BAE and EADS fight to save merger as deadline looms

10 October 2012
By Sofia Mitra-Thakur
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A visitor stands at the EADS booth during the ILA Berlin Air Show

A visitor stands at the EADS booth during the ILA Berlin Air Show

EADS and BAE Systems are making one last effort ahead of a deadline to save a £28bn aerospace merger that is on the brink of collapse.

The European companies have until 5pm today to declare their intentions and either scrap their merger or ask UK regulators for more time to finalise their plans to create the world's largest aerospace and arms group.

"We will keep going until 5 o'clock," someone involved in the negotiations said.

Several sources close to the negotiations said German Chancellor Angela Merkel had opposed the proposal to combine Airbus passenger airplanes with UK defence contractor BAE.

"Merkel is against the deal but has not given reasons," a source involved in the negotiations said.

A spokesman for the German government declined comment.

The setback scuppered plans for a statement before Europe's stock markets open. The groups had been expected to report progress and ask for time to complete the deal.

Brinkmanship is common in European negotiations and Franco-German-led EADS was itself created after talks about its structure actually collapsed, only to be resurrected weeks later. But with the current negotiations taking place in a glare of publicity, the margin for manoeuvre was rapidly dwindling. 

Talks have gone back and forth over the last month. On Tuesday, French Defence Minister Jean-Yves le Drian said negotiations on the merger had moved forward. "We had made a lot of progress, I think, but have we progressed enough? That is up to those who initiated the project to say," the minister said.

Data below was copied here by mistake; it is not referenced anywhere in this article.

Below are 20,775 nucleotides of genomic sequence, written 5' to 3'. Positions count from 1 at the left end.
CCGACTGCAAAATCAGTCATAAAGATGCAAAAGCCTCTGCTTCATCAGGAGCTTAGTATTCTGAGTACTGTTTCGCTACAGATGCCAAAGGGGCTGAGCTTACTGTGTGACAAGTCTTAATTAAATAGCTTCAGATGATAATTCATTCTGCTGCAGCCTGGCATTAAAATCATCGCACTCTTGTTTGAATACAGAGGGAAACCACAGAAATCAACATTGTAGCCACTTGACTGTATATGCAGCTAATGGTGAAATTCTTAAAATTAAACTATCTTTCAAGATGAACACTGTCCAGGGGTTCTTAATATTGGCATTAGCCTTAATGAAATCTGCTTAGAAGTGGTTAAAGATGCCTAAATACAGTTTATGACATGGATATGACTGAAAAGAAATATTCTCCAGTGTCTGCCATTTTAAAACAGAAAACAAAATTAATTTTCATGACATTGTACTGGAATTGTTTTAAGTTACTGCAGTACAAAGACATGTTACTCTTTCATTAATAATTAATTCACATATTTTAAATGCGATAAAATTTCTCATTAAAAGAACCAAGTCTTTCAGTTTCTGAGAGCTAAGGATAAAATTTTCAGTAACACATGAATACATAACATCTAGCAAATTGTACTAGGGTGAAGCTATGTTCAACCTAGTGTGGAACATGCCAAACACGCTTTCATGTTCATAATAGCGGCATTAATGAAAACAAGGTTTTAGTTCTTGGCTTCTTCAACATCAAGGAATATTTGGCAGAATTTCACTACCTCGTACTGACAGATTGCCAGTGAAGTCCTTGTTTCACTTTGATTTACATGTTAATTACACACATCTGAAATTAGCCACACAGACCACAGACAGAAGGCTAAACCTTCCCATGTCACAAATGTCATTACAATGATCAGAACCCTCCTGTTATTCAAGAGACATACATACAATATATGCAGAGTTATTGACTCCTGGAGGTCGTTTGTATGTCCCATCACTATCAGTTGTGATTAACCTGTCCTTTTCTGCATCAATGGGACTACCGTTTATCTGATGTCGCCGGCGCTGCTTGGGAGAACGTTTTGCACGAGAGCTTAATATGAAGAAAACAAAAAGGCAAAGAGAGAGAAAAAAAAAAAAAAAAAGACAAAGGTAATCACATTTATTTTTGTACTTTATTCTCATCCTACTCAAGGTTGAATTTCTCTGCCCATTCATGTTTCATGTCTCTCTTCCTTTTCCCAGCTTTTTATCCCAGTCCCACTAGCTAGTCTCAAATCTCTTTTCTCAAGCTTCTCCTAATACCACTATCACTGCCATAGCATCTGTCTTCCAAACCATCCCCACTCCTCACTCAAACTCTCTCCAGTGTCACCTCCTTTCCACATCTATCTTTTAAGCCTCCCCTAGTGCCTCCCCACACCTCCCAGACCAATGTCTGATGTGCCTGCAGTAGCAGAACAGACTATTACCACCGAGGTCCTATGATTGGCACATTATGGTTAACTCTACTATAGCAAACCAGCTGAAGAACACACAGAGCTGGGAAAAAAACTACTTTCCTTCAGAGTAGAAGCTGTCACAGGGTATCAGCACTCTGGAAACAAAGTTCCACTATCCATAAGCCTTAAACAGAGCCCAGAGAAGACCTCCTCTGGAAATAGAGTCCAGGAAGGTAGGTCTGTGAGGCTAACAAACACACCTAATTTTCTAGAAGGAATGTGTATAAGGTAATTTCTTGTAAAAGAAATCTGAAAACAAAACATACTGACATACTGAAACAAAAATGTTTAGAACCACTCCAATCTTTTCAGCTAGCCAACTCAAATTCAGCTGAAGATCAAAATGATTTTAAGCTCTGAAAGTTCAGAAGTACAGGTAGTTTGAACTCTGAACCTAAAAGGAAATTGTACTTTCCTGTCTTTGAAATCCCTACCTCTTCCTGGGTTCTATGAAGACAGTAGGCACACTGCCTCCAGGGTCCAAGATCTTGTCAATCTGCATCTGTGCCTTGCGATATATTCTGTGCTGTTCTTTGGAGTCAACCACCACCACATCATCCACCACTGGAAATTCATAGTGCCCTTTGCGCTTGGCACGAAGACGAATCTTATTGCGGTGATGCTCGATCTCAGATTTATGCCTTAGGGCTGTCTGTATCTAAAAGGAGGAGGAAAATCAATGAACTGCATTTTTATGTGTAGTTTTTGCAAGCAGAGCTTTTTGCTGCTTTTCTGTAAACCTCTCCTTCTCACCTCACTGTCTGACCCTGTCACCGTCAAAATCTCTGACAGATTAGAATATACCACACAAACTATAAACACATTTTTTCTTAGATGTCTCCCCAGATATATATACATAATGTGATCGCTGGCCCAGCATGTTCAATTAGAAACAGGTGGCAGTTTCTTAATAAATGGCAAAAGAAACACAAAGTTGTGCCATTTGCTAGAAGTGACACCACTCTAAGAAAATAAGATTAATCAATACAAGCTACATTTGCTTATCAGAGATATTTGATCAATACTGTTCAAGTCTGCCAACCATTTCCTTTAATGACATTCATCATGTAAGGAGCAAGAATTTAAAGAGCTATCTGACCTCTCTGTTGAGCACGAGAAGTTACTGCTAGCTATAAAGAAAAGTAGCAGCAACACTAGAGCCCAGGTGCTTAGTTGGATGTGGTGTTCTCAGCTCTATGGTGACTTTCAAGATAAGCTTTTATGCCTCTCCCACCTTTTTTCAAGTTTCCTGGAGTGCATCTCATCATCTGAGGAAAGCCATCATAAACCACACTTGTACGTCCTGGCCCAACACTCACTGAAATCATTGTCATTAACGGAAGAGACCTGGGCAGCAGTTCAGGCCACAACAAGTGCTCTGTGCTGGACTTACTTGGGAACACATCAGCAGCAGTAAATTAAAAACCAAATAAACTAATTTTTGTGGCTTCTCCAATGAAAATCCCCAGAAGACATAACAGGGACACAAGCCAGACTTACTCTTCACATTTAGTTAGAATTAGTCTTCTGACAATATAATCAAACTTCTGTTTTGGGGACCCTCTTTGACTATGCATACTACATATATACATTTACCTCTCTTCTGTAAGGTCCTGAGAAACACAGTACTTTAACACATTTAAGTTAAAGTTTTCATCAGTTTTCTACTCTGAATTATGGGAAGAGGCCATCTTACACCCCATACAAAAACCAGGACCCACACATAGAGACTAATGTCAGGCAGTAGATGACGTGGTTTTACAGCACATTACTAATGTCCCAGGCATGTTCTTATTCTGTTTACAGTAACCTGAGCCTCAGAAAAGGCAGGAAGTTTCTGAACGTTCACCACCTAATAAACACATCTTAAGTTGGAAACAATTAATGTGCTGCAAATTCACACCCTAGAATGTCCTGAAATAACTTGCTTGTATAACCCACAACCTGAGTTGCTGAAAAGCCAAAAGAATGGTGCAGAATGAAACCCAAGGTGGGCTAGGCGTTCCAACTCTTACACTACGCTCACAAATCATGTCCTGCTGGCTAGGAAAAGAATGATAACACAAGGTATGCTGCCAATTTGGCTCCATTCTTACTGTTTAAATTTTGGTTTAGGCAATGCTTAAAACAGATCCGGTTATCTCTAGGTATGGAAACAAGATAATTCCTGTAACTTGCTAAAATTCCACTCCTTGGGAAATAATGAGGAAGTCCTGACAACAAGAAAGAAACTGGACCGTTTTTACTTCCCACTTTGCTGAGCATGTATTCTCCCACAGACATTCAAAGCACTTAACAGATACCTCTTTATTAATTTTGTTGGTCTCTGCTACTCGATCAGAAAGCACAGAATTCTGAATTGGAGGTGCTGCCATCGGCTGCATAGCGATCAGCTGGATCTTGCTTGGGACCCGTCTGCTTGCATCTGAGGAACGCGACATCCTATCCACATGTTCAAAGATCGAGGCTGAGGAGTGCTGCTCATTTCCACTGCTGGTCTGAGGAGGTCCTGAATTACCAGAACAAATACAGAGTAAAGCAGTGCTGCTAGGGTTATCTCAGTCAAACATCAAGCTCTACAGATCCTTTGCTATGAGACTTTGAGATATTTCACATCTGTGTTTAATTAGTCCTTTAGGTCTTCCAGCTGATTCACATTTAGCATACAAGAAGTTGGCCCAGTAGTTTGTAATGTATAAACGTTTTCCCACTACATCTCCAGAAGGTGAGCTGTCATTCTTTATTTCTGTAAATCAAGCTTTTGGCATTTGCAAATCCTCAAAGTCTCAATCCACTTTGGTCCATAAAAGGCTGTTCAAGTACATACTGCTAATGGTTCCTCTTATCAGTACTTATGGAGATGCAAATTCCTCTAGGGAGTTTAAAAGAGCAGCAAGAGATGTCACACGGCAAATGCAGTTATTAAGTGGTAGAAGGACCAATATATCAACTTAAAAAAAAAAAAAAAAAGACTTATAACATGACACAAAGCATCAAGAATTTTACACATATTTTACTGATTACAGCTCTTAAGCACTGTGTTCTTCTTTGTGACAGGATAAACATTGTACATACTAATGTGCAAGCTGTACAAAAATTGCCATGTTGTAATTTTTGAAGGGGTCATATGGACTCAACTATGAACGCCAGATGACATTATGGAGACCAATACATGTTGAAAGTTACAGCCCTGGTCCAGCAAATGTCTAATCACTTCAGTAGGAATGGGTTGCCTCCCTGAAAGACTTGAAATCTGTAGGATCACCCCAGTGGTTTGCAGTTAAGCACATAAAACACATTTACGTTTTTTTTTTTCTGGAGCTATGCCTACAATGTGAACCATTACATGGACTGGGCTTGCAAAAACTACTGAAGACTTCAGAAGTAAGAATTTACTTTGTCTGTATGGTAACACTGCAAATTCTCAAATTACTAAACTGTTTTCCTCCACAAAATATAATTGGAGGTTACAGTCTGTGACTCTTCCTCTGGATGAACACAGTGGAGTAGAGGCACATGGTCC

But by late that evening, it appeared three lines had been drawn in the sand, each of which excluded one of the British, French and German governments, leaving the highly political European merger in danger of collapse.

France and Germany want to keep a strong say in the combined company while Britain wants to protect BAE from state ownership, which could affect its contracts in the US.

Germany and Britain could accept lower state shareholdings than is the case at EADS which is more than half controlled by France, Germany and Spain. But France rejects that. France and Britain, meanwhile, could accept unequal stakes between France and Germany, but Berlin demands parity.

Sources involved in the deal said Germany also wanted to ensure there was a major headquarters in Munich to counter corporate centres in Toulouse, France and Farnborough, Britain.

Under rules set by the UK Takeover Panel, EADS and BAE can ask for an extension to their negotiations but only if EADS "has every reason to believe that it can and will continue to be able to implement the offer".

Negotiators described the atmosphere as tense and frustrating as bickering immediately broke out behind the scenes to lay the blame elsewhere in case the talks officially broke down. The merger has faced growing unease from investors in both companies who complained they were ill-prepared and lacking information.

Many people bought shares in EADS on the strength of its Airbus civil unit, rather than its defence ambitions, while BAE investors were attracted by its dividend yield.

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